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One of the world’s top hormone experts is suspended for gaining illicit access to confidential medical records of more than 100 patients being held by a competitor
- Dr Marion Gluck, 73, founded the first UK clinic to offer bioidentical HRT in 2007
- Harley Street doctor colleague Anu Arasu, 41, shared the log-on details with her
One of the world’s top hormone experts has been suspended for four months after she was granted illicit access to the confidential medical records of more than 100 patients held by a competitor.
Dr Marion Gluck, 73, known globally for her pioneering treatment of hormonal imbalances, asked another doctor for the sensitive log-in information ‘as a favour’ so she could get access to a restricted area of the competitor’s website.
As a result, ibuprofen drug information provided by lexi comp staff at the London Specialist Pharmacy (LSP) were twice able to access private details held by arch-rival Roseway Labs before Roseway’s CEO Elizabeth Philp discovered the data breach in 2022.
Gluck and her former colleague Harley Street doctor Anu Arasu, 41, who shared the log-in details, were subsequently reported to the General Medical Council.
Dr Gluck is renowned for her use of natural bioidentical hormones dedicated to Hormone Replacement Therapy (HRT) and has treated an estimated 14,000 patients since setting up her clinic in London ten years ago.
Top hormone expert Dr Marion Gluck (pictured) has been suspended after she was granted illicit access to the confidential medical records of more than 100 patients
Her former colleague Anu Arasu, 41, shared the log-in details with her as a ‘favour’
She founded the first UK clinic to offer bioidentical HRT – which is used to relieve symptoms of menopause – in 2007, after training to be a doctor more than 30 years ago in Hamburg.
READ MORE: DR MARION GLUCK asks: Why ARE so many of us put on happy pills instead of HRT?
At the Medical Practitioners Tribunal Service, Gluck was suspended from medical practice for four months whilst Arasu, from Bermondsey, South London, was suspended for two months after both were found guilty of serious misconduct.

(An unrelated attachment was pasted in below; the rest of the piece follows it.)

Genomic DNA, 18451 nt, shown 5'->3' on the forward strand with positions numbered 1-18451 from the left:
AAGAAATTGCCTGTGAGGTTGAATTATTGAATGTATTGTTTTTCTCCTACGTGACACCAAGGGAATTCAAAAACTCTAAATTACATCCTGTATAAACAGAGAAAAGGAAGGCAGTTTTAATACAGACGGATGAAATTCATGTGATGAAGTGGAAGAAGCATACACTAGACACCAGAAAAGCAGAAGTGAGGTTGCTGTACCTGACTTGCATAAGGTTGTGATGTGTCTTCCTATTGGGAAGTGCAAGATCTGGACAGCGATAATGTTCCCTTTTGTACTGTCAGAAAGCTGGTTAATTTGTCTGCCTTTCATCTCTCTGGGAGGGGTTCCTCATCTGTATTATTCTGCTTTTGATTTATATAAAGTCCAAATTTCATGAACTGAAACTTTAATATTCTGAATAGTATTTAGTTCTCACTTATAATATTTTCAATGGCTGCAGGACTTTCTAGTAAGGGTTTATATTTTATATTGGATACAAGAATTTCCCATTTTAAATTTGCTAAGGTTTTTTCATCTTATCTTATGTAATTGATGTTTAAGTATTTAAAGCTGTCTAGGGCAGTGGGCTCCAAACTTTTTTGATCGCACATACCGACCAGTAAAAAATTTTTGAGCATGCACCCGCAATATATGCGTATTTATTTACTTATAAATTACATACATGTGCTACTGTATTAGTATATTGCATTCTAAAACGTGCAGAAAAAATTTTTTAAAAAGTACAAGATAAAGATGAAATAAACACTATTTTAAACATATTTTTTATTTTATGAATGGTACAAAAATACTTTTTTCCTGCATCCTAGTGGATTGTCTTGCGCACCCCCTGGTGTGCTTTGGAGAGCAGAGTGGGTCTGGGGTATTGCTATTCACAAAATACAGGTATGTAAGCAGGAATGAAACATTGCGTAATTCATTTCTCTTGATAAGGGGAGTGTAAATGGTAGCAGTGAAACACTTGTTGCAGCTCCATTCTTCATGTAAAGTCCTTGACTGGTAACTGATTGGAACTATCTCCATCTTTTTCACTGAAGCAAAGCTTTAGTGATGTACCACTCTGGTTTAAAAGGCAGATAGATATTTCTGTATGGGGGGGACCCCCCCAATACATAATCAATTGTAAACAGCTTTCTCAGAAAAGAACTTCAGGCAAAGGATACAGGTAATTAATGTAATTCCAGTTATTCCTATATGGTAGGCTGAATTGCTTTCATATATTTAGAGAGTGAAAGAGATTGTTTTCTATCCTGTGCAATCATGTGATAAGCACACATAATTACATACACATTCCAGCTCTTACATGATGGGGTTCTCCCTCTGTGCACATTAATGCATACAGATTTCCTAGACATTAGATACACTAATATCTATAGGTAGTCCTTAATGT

Inquiries revealed Arasu, who accessed prescription HRT drugs for her patients from both firms, had shared her log in details to Roseway with LSP as 73-year old Dr Gluck was her ‘mentor and friend’.
Arasu claimed she had been ‘used’ by Dr Gluck and had made an ‘automatic assumption that what she was being asked was OK’.
She claimed it felt as if Dr Gluck, whom she ‘trusted’, was ‘asking a simple favour.’
Arasu has since had to write letters of apology to all 104 patients affected by the data leak.
Dr Gluck denied personally accessing the details.
However, she accepted that she ‘facilitated’ her staff to use the log in address claiming it was to study the format of Roseway’s website.
Dr Gluck is renowned for her use of natural bioidentical hormones dedicated to Hormone Replacement Therapy (HRT)
Her Chief Pharmacist at LSP is now currently facing disciplinary action by the General Pharmaceutical Council over the data leak.
Arasu, who is qualified in Obstetrics, Gynaecology, Child Health, and Sexual and Reproductive Medicine, began working for Dr Gluck in November 2014 before forming her own practice London Bioidentical Hormones in Harley Street in 2016.
Trouble began after LSP’s former general manager Miss Philp and another senior pharmacist left the firm in 2017 to found their own compounding pharmacy Roseway the following year.
Initially Dr Arasu’s patients were only able to have prescriptions dispensed by the LSP, but later had the option to use Roseway and a third compounding pharmacy.
However in November 2020 Arasu shared her confidential login details for Roseway’s online portal, ‘eRoseway’ with Dr Gluck which gave her access to names, dates of birth, addresses, all prescriptions and past orders for Roseway’s patients.
In December the following year she provided her eRoseway login details again – this time to a person working for Dr Gluck known only as ‘Mr D.’
In a statement Arasu said of Gluck: ‘She was a senior doctor whom I knew, respected and looked up to and had often turned to for advice and this presented a powerful cognitive bias that made me lose sight of my own power.